There are 6 item(s) tagged with the keyword "Leisure".
How do you build a new greener social, economic and environmental operating system at a local authority level? One small step at a time but with an unrelenting focus on the bigger picture of why these small steps matter.
That larger vision starts with the Climate Change Act, which commits the UK to being net zero by 2050. The trajectory of progress along the route map to that goal is monitored by the Climate Change Committee (CCC) through regular updates; the recent sixth carbon budget report being one of these. The majority of Council’s now have climate change declarations, which set out the scale of their ambitions, with many now having action plans in place to commence operationalising their drive towards carbon neutrality.
Most in local government are committed to the achievement of the aspirations behind tackling climate change but want to know what they need to do within their own service area. The five pillars outlined in the CCC report for action by local government buildings; transport; waste; land use; and electricity generation are a useful lens to look at this through.
Thursday 7 November 2019
Holywell Park Conference Centre, Loughborough
Many ingredients go into making a community a place where people are proud to live and work, so is there a danger of eroding local government’s ability to place-shape effectively as a result of a series of policy decisions and funding cuts?
Previous governments’ strategies for neighbourhood renewal seem a distant memory, alongside the levels of accessible funding that went alongside them. Whilst criticism existed of approaches being overly centralist, ‘funding with strings attached’, local government remains at the mercy of central government policy decisions and delivering budget cuts is the only thing in which it seems to have more freedom.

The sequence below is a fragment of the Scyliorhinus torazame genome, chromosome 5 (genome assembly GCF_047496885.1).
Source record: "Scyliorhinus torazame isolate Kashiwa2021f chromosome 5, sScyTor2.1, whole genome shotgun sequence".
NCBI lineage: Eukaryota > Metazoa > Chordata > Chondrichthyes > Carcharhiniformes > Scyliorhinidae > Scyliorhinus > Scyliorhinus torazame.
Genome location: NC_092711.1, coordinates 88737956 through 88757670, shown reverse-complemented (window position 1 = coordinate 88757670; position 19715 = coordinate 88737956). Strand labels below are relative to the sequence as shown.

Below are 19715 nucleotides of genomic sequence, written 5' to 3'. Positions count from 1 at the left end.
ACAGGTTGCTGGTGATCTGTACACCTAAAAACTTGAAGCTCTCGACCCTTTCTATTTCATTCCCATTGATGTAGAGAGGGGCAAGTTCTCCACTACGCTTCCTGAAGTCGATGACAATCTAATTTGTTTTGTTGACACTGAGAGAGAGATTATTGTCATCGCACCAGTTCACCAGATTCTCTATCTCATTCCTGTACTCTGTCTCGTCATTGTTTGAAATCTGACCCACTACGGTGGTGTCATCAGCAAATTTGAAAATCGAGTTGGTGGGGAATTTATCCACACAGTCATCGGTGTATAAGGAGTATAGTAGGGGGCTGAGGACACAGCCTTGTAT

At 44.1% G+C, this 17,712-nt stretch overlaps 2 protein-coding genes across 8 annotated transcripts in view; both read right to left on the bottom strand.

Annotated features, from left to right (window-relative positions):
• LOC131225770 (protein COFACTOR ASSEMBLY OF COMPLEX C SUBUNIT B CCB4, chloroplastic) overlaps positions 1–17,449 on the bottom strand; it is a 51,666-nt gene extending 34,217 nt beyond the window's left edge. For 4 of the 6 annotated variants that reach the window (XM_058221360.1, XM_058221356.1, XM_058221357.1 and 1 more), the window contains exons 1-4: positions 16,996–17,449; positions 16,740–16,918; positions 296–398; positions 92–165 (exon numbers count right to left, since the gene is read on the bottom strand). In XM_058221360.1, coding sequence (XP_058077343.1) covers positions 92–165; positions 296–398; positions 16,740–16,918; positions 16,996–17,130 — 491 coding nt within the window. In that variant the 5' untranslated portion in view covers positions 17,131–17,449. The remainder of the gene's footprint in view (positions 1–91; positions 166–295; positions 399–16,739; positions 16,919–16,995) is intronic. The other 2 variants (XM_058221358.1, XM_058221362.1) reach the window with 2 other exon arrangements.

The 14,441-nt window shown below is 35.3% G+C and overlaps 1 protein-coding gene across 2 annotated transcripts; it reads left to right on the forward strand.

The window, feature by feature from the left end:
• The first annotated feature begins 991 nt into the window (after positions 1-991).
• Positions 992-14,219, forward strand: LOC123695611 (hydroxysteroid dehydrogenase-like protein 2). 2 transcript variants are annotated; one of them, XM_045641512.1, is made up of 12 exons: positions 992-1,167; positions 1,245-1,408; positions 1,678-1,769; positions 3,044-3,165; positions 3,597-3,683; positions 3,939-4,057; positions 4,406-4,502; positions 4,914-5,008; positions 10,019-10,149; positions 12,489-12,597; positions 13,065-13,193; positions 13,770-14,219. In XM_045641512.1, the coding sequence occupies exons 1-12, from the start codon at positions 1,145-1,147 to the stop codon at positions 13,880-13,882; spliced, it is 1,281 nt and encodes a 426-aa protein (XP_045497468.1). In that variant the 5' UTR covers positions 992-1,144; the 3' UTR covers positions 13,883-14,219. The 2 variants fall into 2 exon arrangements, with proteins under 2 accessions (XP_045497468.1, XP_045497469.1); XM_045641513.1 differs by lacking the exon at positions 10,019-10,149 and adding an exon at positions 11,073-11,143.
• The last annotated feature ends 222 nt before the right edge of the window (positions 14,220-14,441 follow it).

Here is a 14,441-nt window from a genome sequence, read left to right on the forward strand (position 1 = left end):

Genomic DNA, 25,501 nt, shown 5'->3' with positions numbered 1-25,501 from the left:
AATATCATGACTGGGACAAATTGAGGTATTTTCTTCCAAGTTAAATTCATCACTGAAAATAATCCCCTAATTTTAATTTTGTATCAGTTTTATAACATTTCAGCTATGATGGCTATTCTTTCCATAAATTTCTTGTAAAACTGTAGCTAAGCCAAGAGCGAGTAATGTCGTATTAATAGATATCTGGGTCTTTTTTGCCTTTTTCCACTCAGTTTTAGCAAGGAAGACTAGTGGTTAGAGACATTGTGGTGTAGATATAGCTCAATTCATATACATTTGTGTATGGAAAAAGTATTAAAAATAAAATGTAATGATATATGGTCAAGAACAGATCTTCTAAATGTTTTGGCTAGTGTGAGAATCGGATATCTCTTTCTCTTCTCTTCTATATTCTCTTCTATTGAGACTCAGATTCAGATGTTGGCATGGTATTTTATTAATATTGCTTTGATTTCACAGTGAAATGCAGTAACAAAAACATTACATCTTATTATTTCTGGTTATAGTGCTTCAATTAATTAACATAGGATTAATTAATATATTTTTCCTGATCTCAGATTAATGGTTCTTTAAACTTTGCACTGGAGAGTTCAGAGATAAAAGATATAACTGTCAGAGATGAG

The recent launch of the much delayed Childhood Obesity Strategy turned out to be something of a damp squib after being trailed as one of the most important health initiatives of our time.
With voluntary targets set to cut sugar in children’s food and drink by 5%, ultimately rising to 20% and a threat that Government will ‘consider alternative levers, if insufficient progress is being made’, the language of ‘should, might and we encourage’ is hardly going to promote a rush by suppliers in the food industry away from sugary drinks and junk food.
Debate has been raging in recent weeks about whether the public have begun to notice the impact of cuts to local government services, following a recent opinion poll which suggested they hadn’t, and the Prime Ministers own intervention in his own local council’s approach to budget constraints.
Much focus is placed on the big spending budgets of adult and children’s services, ones that the public are often not regularly engaged with, ironically the services that they experience on a daily basis, like parks, public realm, refuse and leisure services are being eroded significantly.
There was a real feel of local government being at a crossroads around the LGA conference in Birmingham this week, particularly as the LGA launched its report into future financing to coincide with the start of the event. What it showed was that based on current projections there will be a £16.5b shortfall on council budgets by 2020.